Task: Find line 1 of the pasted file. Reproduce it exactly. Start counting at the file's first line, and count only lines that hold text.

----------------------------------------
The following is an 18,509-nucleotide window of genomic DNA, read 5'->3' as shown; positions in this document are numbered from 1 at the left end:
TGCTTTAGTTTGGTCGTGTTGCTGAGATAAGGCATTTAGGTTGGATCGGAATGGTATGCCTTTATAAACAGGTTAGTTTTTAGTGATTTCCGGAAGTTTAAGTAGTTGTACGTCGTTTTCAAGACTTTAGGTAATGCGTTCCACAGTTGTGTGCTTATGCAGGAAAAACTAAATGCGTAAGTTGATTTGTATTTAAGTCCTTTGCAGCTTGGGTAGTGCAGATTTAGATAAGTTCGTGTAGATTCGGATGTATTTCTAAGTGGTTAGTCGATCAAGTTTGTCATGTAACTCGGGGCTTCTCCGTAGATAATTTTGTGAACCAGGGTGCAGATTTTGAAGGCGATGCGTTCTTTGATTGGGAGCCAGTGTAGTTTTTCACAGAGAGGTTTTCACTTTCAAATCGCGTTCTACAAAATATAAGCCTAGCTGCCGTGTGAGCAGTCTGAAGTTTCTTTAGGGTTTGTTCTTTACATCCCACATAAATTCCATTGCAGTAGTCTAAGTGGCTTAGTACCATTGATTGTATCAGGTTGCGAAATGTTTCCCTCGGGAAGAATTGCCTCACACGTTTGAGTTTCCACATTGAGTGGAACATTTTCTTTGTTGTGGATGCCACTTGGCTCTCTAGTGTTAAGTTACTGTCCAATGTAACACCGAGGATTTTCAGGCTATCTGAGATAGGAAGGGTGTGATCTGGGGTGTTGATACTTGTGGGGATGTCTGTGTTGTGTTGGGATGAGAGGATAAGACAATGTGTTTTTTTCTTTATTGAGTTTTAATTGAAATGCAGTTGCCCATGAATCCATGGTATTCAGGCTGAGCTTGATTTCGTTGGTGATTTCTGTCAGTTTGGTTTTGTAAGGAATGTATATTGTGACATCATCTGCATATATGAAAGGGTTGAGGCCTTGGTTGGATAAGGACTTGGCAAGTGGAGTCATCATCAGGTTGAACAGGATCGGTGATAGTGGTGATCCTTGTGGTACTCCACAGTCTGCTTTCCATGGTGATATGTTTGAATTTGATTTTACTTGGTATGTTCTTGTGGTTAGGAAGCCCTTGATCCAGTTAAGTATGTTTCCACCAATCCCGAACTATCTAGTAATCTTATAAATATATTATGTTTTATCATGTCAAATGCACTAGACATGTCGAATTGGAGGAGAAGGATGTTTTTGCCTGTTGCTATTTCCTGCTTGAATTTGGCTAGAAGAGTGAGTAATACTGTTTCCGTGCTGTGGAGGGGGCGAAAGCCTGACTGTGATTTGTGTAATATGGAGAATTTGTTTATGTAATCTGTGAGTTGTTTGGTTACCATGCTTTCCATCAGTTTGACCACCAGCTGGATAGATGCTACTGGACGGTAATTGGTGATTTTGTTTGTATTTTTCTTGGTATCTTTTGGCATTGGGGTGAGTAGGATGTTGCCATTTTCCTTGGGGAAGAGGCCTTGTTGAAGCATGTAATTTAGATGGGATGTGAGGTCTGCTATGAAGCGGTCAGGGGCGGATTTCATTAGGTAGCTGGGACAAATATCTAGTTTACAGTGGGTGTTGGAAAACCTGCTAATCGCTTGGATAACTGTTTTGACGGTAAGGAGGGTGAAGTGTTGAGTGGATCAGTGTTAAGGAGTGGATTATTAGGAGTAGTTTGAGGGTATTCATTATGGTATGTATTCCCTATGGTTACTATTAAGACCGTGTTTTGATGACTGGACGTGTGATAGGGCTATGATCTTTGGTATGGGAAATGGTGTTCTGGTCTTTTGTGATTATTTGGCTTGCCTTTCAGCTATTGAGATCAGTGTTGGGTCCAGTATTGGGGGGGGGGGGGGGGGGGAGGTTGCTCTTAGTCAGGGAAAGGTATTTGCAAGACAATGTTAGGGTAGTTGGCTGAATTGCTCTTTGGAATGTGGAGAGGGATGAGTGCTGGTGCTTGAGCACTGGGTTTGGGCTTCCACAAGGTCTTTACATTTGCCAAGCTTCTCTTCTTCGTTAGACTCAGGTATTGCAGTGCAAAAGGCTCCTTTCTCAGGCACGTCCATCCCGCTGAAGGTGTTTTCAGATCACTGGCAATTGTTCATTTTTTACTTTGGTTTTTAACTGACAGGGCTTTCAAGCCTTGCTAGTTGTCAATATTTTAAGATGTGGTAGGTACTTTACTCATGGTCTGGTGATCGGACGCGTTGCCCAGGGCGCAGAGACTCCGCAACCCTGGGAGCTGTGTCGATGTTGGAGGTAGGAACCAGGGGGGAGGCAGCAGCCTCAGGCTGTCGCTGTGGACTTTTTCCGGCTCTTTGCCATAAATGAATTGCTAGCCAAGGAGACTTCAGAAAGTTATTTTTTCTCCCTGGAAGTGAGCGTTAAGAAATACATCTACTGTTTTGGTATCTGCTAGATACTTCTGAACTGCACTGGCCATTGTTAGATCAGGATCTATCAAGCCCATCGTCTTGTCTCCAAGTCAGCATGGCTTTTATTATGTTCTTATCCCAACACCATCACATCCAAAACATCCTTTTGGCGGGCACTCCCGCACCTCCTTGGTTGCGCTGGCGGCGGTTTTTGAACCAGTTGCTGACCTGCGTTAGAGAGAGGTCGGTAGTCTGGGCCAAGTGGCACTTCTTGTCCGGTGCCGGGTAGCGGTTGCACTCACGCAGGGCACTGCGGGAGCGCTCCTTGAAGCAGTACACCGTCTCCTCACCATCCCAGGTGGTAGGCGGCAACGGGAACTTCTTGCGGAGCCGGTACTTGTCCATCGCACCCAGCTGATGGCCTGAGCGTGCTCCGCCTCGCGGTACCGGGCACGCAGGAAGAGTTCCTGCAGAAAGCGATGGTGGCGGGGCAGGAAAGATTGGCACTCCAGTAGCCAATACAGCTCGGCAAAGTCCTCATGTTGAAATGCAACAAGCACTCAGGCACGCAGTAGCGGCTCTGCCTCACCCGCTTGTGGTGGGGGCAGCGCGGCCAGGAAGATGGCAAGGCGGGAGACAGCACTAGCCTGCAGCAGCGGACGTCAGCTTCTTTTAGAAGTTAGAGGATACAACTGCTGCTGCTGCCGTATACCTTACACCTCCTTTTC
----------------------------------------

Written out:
The following is an 18,509-nucleotide window of genomic DNA, read 5'->3' as shown; positions in this document are numbered from 1 at the left end: